Sexting case ends in $30K award for woman
The B.C. Human Rights Tribunal has awarded a woman $30,000 after she claimed she was forced out of her job because of unwanted sexually charged phone texts from her boss.
Lisa McIntosh had worked as a driver at Metro Aluminum Products Ltd. in Surrey, B.C., since 2008, tribunal documents said.
A single mother of two, she had a consensual sexual relationship with company owner Zbigniew Augustynowicz, during which time the couple texted frequently.
But McIntosh ended the relationship and the texts turned into a form of harassment, the tribunal ruled in a decision released Tuesday.
Some of the texts soon after the breakup read, "I need a nooner," and "Can I date your daughter?"
The texts then became increasingly sexually humiliating, demeaning and derogatory, tribunal adjudicator Enid Marion found.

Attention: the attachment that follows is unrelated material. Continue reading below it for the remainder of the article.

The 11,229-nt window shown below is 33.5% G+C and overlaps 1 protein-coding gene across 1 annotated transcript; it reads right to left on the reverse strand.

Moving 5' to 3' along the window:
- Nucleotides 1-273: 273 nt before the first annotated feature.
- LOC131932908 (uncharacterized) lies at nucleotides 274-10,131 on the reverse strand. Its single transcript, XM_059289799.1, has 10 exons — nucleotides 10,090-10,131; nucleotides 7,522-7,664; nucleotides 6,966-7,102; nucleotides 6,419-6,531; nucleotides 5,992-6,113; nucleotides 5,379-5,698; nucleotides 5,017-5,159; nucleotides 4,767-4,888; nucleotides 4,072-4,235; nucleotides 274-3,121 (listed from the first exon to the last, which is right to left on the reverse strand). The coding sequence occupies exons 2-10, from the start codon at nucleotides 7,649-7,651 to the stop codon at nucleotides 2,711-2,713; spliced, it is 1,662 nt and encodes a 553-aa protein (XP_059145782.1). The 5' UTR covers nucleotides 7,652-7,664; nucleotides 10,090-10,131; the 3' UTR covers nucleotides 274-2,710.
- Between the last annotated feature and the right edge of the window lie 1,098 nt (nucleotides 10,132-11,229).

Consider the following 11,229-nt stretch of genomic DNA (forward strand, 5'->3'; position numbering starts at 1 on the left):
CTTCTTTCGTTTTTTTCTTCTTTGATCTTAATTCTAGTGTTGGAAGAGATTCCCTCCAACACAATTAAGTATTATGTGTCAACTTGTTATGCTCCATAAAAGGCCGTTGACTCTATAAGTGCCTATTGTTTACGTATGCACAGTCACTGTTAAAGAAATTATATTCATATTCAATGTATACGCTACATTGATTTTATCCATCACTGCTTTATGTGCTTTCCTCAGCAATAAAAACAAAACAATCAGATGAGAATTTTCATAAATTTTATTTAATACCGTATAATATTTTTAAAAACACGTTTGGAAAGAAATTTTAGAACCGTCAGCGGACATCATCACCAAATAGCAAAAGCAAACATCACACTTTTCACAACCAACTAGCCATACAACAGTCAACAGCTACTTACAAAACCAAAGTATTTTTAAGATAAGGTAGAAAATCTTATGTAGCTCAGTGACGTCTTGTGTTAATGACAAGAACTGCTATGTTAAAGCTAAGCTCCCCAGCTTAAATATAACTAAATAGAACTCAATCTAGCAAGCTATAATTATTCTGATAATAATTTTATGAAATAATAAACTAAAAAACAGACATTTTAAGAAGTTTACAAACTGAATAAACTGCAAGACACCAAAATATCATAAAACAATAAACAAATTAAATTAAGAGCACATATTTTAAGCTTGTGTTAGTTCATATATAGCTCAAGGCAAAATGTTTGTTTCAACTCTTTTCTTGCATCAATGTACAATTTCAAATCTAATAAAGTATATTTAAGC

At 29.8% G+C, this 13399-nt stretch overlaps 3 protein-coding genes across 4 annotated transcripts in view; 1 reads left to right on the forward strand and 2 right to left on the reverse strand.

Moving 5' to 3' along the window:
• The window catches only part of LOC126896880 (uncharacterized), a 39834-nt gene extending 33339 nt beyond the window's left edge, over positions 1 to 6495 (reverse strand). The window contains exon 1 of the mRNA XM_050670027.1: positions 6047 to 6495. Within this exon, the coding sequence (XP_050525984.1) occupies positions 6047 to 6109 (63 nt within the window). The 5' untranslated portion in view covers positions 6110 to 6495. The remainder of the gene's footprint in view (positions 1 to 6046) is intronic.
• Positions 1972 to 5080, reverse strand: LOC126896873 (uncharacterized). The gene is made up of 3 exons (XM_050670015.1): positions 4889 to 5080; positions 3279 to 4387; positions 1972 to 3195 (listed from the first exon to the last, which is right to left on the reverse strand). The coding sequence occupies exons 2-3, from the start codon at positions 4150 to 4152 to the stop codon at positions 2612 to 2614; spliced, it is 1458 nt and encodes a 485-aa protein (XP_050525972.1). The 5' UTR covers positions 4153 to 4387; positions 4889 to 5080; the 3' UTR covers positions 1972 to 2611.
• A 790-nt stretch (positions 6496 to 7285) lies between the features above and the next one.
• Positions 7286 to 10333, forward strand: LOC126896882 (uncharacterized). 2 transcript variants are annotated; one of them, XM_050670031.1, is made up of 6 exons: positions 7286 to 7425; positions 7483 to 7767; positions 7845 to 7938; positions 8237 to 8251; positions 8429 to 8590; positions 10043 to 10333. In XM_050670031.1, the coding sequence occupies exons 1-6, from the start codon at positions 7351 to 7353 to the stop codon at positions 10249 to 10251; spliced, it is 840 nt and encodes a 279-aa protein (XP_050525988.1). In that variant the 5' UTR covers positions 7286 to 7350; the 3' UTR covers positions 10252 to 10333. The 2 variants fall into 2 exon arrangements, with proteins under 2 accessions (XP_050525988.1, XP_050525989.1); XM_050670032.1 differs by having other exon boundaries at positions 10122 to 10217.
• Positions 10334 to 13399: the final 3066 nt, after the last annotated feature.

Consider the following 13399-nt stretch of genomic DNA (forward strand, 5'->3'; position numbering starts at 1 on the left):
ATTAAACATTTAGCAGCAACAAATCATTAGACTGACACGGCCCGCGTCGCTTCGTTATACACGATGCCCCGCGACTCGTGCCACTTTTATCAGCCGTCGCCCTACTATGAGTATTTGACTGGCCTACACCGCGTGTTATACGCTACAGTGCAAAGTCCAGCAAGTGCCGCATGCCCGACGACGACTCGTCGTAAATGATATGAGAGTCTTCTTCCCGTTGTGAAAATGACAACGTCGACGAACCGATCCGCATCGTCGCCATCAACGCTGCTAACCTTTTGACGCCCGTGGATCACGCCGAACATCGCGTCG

McIntosh testified that she felt trapped, because the more she rejected Augustynowicz, the more her work hours were reduced.
The company testified that McIntosh was a provocative flirt who referred to male co-workers as "boy-toys."
It also argued that the fact that McIntosh opened the texts and responded to them constituted "consensual conversation."
Marion rejected the claims, saying McIntosh was clear she wanted the abuse to stop, that there was no evidence she was an office flirt, and that Augustynowicz would have known his texts were offensive and unlawful.
With files from the CBC's Priya Ramu